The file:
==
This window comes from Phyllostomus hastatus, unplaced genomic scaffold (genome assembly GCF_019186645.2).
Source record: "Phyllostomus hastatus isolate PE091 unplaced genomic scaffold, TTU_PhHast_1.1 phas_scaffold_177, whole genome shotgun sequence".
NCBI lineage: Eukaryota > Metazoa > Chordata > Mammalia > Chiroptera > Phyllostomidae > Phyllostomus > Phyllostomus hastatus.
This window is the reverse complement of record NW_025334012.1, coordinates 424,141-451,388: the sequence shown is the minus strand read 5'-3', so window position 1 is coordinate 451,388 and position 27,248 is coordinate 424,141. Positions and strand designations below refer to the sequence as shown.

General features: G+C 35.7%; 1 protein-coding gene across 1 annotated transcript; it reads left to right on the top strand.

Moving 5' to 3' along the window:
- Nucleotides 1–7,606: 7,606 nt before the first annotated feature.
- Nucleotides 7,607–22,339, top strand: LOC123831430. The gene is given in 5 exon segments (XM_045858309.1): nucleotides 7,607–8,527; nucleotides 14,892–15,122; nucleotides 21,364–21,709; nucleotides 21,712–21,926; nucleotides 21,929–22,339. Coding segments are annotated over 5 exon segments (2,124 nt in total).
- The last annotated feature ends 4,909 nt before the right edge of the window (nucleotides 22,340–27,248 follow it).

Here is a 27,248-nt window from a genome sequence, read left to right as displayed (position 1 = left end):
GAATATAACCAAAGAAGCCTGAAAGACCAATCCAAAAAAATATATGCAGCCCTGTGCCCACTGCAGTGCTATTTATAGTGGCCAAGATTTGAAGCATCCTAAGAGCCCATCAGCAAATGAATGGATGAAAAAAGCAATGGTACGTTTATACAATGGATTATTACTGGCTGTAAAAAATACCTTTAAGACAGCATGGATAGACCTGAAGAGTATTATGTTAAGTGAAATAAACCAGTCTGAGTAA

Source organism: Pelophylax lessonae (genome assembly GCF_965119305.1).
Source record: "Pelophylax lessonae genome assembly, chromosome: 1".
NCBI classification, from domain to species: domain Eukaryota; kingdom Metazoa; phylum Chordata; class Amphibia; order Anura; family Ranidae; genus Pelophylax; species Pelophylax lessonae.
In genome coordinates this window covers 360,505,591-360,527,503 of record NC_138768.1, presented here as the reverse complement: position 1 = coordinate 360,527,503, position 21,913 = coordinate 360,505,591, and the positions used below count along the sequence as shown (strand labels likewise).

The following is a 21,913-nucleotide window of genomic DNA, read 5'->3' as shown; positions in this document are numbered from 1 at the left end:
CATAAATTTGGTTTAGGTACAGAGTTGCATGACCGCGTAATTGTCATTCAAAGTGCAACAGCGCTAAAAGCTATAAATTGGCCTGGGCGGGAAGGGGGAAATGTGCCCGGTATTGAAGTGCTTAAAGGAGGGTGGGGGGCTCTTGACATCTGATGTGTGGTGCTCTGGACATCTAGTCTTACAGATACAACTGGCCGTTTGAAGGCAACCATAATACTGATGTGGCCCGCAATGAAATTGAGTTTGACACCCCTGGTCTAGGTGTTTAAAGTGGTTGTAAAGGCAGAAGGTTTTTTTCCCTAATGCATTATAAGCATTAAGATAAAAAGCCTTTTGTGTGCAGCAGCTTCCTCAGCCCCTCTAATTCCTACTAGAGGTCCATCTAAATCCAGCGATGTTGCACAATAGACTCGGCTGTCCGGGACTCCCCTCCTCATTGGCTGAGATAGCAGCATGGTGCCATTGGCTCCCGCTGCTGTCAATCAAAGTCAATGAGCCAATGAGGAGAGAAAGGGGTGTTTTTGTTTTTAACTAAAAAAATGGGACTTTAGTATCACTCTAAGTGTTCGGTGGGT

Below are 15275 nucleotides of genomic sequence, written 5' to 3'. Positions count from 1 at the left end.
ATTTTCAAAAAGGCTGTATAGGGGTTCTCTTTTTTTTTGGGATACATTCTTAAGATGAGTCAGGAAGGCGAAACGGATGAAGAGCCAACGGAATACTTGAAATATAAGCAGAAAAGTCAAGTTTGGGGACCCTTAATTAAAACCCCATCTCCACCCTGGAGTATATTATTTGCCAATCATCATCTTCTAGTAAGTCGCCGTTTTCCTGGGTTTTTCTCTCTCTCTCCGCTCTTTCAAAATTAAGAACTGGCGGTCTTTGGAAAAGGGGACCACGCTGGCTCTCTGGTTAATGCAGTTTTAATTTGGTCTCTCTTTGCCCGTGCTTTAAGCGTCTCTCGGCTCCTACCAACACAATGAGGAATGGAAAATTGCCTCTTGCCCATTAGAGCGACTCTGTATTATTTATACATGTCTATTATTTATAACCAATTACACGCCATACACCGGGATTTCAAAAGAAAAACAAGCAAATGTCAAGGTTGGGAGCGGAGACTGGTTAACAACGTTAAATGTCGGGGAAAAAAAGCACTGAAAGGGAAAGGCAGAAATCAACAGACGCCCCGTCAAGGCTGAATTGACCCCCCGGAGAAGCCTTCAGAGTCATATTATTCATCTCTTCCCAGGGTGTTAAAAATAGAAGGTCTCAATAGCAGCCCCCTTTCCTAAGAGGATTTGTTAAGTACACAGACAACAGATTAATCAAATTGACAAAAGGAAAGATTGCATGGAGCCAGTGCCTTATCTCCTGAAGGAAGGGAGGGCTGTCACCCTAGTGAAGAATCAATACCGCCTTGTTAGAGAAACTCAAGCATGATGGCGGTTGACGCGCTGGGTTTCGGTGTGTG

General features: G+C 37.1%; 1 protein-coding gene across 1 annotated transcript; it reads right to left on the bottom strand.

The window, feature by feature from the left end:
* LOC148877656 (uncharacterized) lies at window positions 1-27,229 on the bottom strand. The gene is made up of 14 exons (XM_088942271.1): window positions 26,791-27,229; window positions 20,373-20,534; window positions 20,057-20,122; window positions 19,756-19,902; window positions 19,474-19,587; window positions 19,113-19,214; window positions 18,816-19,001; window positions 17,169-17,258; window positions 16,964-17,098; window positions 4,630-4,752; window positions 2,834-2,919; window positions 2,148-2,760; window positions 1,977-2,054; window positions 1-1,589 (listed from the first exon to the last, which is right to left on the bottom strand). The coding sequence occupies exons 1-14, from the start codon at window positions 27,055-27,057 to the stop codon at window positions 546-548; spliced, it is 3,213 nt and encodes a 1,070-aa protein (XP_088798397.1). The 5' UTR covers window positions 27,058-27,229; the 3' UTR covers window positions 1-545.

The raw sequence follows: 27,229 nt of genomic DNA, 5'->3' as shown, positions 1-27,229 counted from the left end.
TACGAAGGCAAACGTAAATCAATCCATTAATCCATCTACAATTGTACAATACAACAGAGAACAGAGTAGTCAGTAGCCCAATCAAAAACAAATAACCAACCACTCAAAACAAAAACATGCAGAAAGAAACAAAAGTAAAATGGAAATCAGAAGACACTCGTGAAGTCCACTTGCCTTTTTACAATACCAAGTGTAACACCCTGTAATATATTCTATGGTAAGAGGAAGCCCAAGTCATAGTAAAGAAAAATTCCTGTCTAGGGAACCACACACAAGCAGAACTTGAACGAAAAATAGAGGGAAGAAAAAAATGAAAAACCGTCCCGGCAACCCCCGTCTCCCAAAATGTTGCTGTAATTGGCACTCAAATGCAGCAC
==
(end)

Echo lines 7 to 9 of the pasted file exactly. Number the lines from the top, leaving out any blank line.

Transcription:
- Nucleotides 1–7,606: 7,606 nt before the first annotated feature.
- Nucleotides 7,607–22,339, top strand: LOC123831430. The gene is given in 5 exon segments (XM_045858309.1): nucleotides 7,607–8,527; nucleotides 14,892–15,122; nucleotides 21,364–21,709; nucleotides 21,712–21,926; nucleotides 21,929–22,339. Coding segments are annotated over 5 exon segments (2,124 nt in total).
- The last annotated feature ends 4,909 nt before the right edge of the window (nucleotides 22,340–27,248 follow it).